When I originally read this chapter a few years back, it struck me for two reasons: firstly, it was the first time I’d seen an attempt to explain how the slave trade came about; secondly, because it went further than that and identified the slave trade as being the origin of modern racism. In reading again, the causative process is more clearly identifiable: the use of slave labour grew out of economic pressures (to increase productivity while minimizing cost in the colonies), and over the next several decades the system was increasingly institutionalized through the passage of legislation that denied Africans and African-Americans equal rights, while granting increasing privileges to lower-class whites.
It’s that latter process that I found most fascinating: rather than racism having been the result of some inherent human bias, early black slaves and white indentured servants seemed to find that their situations, while not identical (Zinn gets into the specific situation of indentured servants in the next chapter) were close enough that their interests aligned with each other against the employer/enslaver. The solution that was found to this problem, to prevent black and white people working together for their common interests, was to undermine those interests, for example by punishing “fraternization” and, for example, by rewarding white servants with their freedom for informing the authorities of rebellion.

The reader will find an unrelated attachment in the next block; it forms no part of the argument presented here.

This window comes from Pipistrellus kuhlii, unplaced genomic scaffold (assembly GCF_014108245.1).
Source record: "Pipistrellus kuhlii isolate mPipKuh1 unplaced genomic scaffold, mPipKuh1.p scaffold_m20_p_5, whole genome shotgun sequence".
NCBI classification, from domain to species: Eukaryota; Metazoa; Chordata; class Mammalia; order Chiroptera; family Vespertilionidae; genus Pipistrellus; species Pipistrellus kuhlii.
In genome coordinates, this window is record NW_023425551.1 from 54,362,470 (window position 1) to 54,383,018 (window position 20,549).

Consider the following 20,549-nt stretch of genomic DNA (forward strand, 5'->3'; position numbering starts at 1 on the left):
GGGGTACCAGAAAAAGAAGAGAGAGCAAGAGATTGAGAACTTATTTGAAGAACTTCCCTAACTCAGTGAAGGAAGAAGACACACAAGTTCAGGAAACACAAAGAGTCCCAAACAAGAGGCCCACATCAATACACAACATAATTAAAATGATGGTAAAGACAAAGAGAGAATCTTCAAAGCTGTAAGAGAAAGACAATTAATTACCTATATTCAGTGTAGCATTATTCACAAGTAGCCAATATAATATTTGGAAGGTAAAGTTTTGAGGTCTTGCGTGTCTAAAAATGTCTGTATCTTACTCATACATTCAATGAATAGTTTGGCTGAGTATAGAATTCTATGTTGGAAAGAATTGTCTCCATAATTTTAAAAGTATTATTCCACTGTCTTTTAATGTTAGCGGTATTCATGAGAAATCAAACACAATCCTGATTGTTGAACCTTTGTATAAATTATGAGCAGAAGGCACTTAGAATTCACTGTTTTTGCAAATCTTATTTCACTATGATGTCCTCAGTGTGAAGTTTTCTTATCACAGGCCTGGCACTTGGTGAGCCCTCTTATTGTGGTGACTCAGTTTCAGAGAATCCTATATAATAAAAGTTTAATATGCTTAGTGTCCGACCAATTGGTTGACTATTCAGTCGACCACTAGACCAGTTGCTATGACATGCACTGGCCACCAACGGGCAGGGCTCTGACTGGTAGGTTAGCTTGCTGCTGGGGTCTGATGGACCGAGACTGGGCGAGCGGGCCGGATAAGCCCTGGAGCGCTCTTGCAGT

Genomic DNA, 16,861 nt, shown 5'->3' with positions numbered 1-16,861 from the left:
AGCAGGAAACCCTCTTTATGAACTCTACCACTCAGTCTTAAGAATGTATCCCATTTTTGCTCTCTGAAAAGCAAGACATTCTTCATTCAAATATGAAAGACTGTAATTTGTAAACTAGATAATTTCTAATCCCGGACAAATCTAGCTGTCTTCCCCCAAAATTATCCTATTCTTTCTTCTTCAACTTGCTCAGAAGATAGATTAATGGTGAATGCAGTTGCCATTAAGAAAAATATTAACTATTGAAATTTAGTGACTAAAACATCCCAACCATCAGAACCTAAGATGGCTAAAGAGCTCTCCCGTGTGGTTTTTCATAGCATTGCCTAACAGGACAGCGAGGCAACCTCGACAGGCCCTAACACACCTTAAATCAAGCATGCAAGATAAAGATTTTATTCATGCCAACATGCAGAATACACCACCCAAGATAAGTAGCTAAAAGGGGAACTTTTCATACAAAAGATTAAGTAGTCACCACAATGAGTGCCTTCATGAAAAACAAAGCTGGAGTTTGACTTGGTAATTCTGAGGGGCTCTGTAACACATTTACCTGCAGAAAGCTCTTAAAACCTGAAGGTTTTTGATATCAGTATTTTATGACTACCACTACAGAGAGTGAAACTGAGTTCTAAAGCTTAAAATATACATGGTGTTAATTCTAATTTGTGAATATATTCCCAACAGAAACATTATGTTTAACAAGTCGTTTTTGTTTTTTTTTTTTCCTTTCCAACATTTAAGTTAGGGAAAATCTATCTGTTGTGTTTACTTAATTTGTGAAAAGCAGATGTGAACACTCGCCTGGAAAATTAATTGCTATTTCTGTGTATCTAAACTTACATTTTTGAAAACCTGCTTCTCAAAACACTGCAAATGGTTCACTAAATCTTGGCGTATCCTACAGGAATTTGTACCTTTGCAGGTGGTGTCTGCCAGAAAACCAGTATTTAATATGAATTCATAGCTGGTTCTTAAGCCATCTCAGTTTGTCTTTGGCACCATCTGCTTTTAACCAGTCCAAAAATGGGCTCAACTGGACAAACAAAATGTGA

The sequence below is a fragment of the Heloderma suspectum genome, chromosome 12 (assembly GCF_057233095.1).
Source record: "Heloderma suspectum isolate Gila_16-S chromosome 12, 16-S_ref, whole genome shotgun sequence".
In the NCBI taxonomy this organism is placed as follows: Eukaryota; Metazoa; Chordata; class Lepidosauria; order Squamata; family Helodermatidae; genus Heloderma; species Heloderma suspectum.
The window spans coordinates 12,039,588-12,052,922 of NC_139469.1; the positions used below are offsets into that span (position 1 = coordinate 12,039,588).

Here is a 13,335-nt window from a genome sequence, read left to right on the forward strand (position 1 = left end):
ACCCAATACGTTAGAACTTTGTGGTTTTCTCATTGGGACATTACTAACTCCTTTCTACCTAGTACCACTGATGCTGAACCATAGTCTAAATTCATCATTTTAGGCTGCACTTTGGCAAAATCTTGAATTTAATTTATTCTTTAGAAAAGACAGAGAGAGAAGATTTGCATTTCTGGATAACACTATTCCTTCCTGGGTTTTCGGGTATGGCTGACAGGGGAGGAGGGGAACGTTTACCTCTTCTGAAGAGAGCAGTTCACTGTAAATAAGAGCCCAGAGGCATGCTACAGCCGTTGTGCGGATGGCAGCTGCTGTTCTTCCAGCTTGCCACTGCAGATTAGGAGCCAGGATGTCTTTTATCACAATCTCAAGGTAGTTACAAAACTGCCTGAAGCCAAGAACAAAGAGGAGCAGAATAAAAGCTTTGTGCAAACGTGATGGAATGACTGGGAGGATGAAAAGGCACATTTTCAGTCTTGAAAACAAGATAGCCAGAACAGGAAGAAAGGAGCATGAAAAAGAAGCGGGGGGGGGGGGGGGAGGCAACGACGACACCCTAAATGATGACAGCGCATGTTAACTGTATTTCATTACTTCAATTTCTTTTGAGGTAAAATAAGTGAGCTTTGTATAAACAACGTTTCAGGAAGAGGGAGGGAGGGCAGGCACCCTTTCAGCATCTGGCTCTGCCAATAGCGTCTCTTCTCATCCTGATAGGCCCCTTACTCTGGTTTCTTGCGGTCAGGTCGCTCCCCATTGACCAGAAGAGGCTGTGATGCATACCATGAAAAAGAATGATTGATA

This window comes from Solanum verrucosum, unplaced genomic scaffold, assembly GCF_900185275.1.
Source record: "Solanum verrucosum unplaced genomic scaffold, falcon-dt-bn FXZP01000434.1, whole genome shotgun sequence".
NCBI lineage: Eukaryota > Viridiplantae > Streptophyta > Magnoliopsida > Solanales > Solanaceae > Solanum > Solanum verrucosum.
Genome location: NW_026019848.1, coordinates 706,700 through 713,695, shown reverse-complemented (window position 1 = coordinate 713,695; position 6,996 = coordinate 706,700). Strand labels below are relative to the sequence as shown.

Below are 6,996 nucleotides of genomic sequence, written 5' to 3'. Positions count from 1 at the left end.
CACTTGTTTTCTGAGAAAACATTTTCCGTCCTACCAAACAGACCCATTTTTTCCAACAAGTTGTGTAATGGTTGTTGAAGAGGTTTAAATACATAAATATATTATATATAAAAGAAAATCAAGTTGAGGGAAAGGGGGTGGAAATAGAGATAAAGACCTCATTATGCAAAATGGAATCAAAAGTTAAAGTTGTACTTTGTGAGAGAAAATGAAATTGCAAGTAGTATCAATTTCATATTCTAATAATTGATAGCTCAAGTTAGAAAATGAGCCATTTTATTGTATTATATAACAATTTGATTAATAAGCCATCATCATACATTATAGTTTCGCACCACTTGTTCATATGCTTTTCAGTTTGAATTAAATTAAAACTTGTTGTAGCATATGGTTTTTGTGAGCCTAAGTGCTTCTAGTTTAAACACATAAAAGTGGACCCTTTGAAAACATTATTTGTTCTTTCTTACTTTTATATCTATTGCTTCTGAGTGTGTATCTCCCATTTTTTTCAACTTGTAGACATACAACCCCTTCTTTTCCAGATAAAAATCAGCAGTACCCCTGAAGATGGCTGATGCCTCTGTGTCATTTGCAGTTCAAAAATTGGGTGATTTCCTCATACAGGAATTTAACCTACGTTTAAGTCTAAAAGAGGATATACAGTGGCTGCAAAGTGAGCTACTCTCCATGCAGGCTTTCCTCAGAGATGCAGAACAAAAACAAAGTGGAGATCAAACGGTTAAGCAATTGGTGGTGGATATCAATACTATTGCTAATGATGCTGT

One thing that stands out in this chapter is that by focusing on the history of America and what happens in the Americas, important context can be lost. Although Zinn does note that the enslavement of Africans by Europeans in fact began before Europeans reached the Americas, not much thought is given to why this might be the case. I’m currently also reading Empire of Cotton, which looks at the international history of the cotton industry and argues that the enslavement of West Africans was prompted, in part, by the importance of West Africa as a market for cotton fabric being exported from India by Europeans. There is, of course, only so much international history that can reasonably be covered in a book on US history, but it seems to me that so many of the significant events and processes that directed the course of American history are, really, international.
Overall, on the second reading, this chapter felt a little lightweight; on subsequently reading chapter 3 (on poor whites) it seems like a lot of the internal social pressures are described better there, and with equal relevance for the relationship between white and black people as between rich and poor whites.